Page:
If you are interested in hearing a very helpful sermon on racial reconciliation, particularly in the context of the PCA, check out this one preached by Randy Nabors last Sunday.
Third Millennium Ministries published an excerpt from an old sermon of Tim Keller’s on Matthew 11.2-6 on “Who is the Real Jesus” . . . and it gets right to the heart.
1) I am thinking about becoming a Christian, or I am thinking about Christianity and want to know whether it is true, but I am struggling. I want to be a doctor and I don’t whether I will make it through med-school. Will Jesus help me get through med-school? Or
2) I am struggling because I have a bad marriage and am thinking of getting a divorce. What is the Christian view on divorce? Will I be supported?
3) I have a problem with self-esteem. I have a problem with guilt. I have been in a lot of abusive relationships. If I come to Jesus, will he make me fell good about myself?
4) I am gay, and I want to know that if when I come to Christianity, will I be supported or will I be condemned?
What is Jesus answer to those four questions? They are actually all the same. You know what his answer is? Not yes, not no. He says that they are the wrong first question because of the reason the thief was wrong and John was right. The reason the thief says I want to know what you are going to do about my life before I give myself to you. I want to know whether you are the messiah by the way in which you support me. In other words, the thief says, if you let me live the way I know I should live then I know you are the one … and John the Baptist just says, “Are you the one?” And the reason that John is right and the thief is wrong, is not because John is more spiritual, but because he is more sensible. And that is this. The thief, and everybody who asks one of those four questions assumes they already know how their life should be lived, who they really are, and how the world out to go before they know whether he is the Author of life … Whether He is the One your heart was built for. How in the world can you assume that you know who you are and what you need before you even know if you were created or were an accident? How can you know who you are and what you were made for before you know whether you can communicate with and know the creator of the universe?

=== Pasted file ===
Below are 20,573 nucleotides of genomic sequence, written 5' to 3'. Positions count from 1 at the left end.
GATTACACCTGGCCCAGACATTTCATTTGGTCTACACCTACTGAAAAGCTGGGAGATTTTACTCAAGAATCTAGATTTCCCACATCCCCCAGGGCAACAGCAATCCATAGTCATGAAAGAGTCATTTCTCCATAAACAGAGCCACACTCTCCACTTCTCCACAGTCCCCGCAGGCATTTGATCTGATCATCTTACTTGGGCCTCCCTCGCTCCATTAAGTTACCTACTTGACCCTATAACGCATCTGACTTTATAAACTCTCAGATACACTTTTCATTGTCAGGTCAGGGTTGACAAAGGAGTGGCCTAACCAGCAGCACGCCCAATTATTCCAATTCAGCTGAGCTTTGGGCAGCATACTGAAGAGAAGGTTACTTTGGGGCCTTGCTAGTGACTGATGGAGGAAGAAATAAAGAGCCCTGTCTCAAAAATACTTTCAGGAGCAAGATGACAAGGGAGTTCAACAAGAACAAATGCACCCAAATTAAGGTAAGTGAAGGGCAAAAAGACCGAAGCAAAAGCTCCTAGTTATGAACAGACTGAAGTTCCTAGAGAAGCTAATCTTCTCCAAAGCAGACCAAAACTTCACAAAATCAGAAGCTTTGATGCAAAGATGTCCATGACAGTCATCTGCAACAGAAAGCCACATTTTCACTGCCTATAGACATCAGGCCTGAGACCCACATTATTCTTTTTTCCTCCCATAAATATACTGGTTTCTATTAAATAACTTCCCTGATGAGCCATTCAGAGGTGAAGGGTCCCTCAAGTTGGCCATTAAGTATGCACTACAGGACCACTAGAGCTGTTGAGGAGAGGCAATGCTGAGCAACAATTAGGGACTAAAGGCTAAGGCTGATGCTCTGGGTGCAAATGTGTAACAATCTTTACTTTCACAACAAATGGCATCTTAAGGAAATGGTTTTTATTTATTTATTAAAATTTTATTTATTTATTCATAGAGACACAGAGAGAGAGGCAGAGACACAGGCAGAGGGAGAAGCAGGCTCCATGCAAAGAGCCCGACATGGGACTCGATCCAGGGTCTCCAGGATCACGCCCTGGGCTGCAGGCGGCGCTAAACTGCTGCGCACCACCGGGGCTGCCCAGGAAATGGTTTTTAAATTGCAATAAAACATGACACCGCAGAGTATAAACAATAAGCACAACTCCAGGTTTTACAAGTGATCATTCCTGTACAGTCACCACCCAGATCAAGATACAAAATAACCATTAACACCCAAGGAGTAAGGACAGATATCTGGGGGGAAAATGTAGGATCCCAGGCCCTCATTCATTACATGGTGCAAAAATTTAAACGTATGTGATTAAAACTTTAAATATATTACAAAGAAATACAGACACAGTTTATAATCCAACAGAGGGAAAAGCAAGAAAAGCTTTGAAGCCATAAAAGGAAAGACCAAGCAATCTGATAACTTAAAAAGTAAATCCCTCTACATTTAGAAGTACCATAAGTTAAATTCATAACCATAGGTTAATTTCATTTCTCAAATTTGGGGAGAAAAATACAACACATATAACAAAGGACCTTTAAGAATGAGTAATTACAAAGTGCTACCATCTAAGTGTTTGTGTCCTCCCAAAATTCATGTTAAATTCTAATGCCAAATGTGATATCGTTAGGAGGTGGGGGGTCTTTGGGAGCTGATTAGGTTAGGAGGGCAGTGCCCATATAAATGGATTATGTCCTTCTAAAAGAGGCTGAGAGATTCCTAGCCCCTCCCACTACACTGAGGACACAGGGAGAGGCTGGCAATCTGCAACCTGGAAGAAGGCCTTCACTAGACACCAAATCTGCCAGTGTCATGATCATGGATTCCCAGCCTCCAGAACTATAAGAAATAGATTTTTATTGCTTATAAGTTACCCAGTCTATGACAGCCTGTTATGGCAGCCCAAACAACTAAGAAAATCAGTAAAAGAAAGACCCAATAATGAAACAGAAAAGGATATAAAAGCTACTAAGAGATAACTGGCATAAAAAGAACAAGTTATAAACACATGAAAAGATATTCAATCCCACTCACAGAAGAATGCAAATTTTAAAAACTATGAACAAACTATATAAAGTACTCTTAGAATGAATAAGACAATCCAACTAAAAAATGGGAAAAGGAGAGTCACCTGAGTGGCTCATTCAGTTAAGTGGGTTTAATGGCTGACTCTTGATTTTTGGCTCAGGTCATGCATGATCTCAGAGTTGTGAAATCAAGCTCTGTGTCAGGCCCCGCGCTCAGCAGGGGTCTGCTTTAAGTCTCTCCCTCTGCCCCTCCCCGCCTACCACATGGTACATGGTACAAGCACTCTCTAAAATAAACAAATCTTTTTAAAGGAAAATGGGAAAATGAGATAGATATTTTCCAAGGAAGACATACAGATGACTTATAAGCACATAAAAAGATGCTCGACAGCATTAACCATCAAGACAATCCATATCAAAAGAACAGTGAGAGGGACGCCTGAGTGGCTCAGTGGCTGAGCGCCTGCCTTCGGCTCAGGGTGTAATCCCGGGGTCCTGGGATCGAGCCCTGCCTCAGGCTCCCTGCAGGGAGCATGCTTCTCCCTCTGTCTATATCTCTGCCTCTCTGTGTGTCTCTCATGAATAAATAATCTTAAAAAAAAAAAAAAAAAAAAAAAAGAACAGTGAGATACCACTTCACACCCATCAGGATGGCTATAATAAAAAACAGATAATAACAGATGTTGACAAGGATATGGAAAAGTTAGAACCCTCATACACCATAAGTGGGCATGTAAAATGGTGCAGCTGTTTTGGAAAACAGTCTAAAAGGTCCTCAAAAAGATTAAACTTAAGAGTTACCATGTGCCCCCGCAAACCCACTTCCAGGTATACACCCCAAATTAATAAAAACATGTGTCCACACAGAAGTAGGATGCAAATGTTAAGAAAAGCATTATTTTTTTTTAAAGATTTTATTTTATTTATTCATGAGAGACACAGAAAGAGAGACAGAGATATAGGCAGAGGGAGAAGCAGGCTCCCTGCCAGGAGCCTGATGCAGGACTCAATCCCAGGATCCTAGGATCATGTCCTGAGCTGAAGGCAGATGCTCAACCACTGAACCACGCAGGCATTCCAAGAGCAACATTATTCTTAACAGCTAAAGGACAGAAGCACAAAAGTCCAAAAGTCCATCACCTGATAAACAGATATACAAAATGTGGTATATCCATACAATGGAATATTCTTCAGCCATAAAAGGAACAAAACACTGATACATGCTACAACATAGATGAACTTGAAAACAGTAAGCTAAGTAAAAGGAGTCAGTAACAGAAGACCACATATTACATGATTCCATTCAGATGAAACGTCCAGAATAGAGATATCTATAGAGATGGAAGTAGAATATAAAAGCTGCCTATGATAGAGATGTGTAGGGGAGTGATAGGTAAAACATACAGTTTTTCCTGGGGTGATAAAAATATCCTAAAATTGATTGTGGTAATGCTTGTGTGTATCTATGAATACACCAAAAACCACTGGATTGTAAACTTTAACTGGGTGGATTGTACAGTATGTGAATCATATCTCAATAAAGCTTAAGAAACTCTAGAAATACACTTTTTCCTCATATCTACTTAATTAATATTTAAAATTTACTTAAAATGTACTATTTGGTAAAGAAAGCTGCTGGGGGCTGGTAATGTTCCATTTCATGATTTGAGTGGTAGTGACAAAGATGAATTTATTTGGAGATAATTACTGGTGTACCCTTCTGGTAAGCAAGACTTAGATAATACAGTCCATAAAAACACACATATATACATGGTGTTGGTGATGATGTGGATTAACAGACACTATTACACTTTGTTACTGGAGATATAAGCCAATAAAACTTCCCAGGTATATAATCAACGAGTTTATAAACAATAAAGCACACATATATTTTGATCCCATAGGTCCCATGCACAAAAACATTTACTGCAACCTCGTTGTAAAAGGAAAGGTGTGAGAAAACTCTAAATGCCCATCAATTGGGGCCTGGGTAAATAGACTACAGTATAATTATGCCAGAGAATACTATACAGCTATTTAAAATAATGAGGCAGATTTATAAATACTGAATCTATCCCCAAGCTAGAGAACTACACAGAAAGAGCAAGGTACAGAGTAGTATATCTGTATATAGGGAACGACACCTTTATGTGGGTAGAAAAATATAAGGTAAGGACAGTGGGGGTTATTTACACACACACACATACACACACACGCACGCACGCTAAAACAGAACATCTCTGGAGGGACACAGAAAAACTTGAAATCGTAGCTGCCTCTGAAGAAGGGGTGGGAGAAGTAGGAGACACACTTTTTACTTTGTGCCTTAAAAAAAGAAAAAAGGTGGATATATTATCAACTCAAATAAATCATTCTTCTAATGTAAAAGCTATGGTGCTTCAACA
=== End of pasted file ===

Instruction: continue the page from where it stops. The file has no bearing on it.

In preparation for this week’s sermon on Leviticus 19, I have had to think quite a bit about God’s Holiness. Here are a few quotes I have run across.
Holiness is more than a mere attribute of God—it is the sum of all His attributes, the outshining of all that God is. -Jonathan Edwards
There is nothing which my heart desires more than to see you, the members of this church, distinguished for holiness. It is the Christian’s crown and glory. An unholy church! It is of no use to the world and of no esteem among men. Oh, it is an abomination, hell’s laughter, heaven’s abhorrence. And the larger the church, the more influential, the worse nuisance does it become when it becomes unholy. The worst evils which have ever come upon the world have been brought upon her by an unholy church. -C. H. Spurgeon
Holiness is the quintessential quality of Yahweh. In the entire universe, he alone is intrinsically holy. The nominal sentence, Yahweh is holy, points in this direction. That God is holy means that he is exalted, awesome in power, glorious in appearance, pure in character. God’s holiness is contagious. Wherever his presence is, that place becomes holy. -John E. Hartley
Holiness is God’s beauty and glory. When God would be drawn—as much as He can be—He is drawn in this attribute of holiness. Power is in His hand; omniscience in His eyes; mercy in His bowels; but holiness is His beauty! -Stephen Charnock
from Mark Driscoll’s Blog:
There is an ongoing debate as to the purpose of the sermon and whether it should focus on converting the lost or maturing the saved. The apparent conflict between preaching for seekers and preaching for believers is resolved simply by noting that both need to repent of sin and trust in Jesus to live a new life empowered by the Spirit. Therefore, a sermon can and should effectively communicate to both audiences, and it will if the preacher is able to go after the root of sin and explain Christian jargon in order to speak the “tongue” of the hearer. This includes saying the name of Jesus and making him known.
-Preached April 20, 2008